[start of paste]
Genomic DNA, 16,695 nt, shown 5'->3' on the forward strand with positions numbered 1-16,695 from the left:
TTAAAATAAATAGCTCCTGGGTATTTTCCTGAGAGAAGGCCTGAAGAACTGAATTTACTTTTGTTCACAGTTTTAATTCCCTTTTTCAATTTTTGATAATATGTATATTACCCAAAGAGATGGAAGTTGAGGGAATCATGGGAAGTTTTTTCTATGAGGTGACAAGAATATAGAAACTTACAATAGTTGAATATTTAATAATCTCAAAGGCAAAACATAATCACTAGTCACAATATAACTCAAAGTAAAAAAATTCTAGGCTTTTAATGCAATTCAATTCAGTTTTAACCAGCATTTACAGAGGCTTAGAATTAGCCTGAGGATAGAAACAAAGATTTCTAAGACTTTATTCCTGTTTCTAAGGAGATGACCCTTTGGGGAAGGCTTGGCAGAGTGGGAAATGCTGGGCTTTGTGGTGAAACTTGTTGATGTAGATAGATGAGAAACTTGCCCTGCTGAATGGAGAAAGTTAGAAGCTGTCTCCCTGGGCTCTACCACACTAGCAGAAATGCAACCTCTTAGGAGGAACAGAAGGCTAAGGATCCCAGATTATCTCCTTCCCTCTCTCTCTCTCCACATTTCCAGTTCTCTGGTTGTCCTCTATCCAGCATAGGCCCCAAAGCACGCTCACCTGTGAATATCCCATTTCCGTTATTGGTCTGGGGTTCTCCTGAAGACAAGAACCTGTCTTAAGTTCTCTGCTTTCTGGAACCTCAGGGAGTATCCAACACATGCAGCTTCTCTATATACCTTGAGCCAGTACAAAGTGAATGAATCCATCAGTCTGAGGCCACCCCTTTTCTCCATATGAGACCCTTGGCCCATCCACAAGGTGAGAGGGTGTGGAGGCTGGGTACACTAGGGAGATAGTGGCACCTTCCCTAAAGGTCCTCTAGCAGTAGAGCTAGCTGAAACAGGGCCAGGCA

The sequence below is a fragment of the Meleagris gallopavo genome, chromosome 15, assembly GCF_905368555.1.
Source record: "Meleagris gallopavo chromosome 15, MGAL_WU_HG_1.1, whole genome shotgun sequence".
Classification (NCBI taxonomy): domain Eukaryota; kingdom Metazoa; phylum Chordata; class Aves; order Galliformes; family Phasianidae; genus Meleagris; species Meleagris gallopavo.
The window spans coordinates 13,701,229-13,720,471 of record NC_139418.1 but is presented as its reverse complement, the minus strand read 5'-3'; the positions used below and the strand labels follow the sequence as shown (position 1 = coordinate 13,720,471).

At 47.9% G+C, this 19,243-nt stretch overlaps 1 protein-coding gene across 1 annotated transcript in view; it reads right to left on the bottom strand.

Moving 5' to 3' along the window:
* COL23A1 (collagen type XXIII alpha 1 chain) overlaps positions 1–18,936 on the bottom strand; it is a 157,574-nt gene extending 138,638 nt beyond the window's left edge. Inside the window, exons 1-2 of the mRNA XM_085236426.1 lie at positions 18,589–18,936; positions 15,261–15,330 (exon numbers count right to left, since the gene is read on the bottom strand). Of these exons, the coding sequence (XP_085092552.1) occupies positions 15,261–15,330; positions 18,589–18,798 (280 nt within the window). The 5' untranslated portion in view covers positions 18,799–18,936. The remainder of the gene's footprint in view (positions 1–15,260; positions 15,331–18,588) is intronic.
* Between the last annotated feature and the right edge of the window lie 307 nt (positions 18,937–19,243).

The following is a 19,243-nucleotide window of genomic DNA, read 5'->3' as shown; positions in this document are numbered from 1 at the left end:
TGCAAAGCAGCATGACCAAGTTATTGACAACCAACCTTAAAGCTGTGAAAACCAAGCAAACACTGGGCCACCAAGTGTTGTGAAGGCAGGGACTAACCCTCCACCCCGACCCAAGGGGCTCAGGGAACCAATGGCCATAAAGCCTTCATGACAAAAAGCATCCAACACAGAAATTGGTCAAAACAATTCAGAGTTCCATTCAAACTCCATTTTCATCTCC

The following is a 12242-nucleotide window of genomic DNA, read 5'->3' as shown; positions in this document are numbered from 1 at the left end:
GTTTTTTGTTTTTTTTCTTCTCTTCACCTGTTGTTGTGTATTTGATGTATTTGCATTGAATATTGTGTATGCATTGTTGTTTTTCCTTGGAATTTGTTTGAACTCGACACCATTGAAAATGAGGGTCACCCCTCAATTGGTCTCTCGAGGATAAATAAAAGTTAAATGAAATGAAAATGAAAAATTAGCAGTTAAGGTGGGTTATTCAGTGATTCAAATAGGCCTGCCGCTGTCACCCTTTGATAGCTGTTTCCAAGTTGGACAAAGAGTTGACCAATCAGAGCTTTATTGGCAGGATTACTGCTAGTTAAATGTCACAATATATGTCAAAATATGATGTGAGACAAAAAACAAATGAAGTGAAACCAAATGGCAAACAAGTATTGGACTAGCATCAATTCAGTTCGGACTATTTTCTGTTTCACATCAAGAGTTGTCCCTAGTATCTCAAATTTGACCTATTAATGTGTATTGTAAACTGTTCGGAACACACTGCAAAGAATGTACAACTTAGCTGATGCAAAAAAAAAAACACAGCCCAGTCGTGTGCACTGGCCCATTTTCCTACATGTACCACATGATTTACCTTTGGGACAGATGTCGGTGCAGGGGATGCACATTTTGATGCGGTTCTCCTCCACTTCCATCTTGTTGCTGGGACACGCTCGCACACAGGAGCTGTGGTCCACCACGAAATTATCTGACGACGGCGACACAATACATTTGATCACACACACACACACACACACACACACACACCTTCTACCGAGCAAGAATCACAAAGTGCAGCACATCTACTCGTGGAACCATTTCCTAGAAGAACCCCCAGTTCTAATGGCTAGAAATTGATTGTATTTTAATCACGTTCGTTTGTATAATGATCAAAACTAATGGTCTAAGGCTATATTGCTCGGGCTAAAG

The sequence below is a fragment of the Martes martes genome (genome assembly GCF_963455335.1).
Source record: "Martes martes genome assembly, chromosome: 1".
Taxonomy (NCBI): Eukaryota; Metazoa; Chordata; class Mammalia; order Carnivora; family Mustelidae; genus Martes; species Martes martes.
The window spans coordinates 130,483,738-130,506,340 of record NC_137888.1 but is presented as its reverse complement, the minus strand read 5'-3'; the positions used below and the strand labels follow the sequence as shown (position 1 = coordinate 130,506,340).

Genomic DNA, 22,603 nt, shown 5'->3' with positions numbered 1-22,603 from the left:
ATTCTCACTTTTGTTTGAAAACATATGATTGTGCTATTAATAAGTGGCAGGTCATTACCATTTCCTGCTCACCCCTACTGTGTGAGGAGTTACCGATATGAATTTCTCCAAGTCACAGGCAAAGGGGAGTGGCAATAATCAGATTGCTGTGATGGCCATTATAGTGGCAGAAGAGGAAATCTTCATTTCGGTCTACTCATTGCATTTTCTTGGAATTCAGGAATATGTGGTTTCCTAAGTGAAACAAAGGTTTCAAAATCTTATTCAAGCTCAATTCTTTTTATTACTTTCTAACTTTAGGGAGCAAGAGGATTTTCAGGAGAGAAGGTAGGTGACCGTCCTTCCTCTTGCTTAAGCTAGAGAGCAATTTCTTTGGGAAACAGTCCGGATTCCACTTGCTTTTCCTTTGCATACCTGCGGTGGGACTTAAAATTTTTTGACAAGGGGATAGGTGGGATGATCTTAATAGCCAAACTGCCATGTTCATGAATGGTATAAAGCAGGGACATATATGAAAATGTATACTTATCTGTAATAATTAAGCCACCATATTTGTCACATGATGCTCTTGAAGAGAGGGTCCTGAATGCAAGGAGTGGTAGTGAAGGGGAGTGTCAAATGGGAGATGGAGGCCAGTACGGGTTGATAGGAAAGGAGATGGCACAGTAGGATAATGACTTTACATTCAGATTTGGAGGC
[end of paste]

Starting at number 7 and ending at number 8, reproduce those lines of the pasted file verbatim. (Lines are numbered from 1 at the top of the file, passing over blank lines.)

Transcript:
At 47.9% G+C, this 19,243-nt stretch overlaps 1 protein-coding gene across 1 annotated transcript in view; it reads right to left on the bottom strand.

Moving 5' to 3' along the window: